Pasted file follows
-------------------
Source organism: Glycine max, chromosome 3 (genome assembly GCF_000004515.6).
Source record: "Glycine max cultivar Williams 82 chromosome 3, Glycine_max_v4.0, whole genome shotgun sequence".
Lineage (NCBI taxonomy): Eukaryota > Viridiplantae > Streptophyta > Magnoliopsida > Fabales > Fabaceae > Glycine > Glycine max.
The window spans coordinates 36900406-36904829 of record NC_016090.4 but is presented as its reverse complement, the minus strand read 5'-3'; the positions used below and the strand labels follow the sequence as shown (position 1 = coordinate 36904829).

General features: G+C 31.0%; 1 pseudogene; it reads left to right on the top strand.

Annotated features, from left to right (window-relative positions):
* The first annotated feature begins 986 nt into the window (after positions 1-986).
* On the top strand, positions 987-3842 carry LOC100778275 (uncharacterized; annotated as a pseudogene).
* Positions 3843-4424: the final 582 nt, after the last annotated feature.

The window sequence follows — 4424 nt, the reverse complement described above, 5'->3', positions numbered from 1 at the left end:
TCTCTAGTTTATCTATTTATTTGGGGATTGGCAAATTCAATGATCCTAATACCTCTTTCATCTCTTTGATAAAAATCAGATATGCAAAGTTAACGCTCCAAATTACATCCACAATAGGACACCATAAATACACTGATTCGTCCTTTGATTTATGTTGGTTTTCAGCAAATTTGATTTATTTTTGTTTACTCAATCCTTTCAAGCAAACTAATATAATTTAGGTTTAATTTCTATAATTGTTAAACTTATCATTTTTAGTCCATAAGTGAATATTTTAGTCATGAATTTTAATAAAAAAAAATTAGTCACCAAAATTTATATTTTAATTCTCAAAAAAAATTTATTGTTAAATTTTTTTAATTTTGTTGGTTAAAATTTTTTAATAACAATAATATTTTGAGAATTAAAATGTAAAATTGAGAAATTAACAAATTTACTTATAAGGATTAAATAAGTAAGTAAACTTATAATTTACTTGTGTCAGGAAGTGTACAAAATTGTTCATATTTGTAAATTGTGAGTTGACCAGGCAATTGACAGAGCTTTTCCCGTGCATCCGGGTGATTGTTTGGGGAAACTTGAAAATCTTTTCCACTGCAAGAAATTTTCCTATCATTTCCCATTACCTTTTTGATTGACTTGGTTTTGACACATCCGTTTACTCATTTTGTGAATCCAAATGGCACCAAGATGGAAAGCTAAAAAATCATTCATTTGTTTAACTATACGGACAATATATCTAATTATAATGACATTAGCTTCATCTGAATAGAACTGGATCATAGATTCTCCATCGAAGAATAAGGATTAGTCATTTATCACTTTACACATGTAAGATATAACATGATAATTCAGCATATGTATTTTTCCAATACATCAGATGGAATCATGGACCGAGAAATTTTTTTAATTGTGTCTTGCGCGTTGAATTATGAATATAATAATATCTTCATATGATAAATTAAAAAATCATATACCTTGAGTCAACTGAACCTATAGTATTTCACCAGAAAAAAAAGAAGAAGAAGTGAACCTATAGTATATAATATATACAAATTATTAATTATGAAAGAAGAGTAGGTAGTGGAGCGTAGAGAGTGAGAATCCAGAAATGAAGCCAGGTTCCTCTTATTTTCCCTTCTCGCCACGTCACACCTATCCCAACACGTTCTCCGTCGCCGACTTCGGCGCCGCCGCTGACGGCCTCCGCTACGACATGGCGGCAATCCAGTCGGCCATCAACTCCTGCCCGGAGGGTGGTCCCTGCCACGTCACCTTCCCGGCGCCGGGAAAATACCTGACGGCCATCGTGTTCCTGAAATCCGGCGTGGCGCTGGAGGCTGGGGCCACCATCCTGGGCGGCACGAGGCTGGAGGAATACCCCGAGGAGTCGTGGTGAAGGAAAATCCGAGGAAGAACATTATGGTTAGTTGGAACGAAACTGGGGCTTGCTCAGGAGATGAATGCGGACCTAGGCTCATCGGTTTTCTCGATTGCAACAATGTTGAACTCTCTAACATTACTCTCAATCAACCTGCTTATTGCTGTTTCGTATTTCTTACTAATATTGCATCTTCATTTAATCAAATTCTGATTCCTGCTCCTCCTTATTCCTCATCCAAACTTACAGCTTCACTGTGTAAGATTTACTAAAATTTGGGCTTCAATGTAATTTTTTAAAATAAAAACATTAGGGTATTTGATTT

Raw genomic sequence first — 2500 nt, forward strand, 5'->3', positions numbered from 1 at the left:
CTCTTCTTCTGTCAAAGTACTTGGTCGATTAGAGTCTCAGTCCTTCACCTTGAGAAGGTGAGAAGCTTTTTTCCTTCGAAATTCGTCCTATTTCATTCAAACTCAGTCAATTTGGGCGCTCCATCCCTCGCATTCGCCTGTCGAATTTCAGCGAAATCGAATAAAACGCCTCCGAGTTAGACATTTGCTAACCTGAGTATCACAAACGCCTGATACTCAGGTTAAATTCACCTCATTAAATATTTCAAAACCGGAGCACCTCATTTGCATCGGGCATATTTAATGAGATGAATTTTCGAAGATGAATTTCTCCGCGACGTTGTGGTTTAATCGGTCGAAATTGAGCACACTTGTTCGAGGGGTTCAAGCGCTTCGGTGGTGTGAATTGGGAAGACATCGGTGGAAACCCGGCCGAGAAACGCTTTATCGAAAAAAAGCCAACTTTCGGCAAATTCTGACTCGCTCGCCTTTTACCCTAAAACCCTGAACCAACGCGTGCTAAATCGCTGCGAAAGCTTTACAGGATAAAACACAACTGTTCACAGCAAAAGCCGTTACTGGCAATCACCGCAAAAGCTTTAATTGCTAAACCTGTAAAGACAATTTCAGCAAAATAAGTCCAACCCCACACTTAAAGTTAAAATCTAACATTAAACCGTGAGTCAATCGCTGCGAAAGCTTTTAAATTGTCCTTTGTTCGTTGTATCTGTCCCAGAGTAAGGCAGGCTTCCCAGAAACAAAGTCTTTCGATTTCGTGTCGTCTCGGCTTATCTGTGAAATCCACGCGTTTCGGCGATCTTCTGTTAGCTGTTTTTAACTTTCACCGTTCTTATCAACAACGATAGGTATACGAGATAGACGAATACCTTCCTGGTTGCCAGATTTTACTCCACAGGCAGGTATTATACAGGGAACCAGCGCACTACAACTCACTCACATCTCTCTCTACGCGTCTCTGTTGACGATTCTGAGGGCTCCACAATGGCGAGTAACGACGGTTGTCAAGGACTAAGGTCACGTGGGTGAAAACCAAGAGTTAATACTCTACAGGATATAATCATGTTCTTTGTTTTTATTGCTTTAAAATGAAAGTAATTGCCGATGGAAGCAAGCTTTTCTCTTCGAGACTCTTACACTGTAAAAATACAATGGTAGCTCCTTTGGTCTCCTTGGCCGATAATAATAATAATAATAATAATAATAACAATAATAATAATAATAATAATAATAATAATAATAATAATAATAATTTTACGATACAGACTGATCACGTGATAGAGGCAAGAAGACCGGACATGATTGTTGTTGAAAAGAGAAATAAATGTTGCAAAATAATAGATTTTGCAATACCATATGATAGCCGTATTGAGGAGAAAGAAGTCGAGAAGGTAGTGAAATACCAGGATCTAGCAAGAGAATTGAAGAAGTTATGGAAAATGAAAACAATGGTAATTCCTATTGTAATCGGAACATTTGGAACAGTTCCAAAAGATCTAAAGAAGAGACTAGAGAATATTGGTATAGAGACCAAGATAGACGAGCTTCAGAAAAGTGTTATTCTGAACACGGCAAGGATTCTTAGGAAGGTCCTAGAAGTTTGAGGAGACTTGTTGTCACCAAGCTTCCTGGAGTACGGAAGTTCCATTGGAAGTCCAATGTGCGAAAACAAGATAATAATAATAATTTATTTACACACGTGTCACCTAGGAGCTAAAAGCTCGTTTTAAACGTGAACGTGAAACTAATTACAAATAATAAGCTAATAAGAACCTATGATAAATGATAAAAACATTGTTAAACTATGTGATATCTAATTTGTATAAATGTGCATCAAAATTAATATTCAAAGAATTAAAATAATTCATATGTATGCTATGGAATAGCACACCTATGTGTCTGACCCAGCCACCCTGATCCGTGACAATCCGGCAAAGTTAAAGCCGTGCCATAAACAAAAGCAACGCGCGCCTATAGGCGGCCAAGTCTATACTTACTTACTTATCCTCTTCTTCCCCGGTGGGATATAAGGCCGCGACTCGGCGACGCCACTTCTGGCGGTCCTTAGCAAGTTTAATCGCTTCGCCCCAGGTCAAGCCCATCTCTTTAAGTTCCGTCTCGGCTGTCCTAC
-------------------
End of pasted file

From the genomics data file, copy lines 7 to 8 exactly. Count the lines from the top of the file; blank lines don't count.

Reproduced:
* The first annotated feature begins 986 nt into the window (after positions 1-986).
* On the top strand, positions 987-3842 carry LOC100778275 (uncharacterized; annotated as a pseudogene).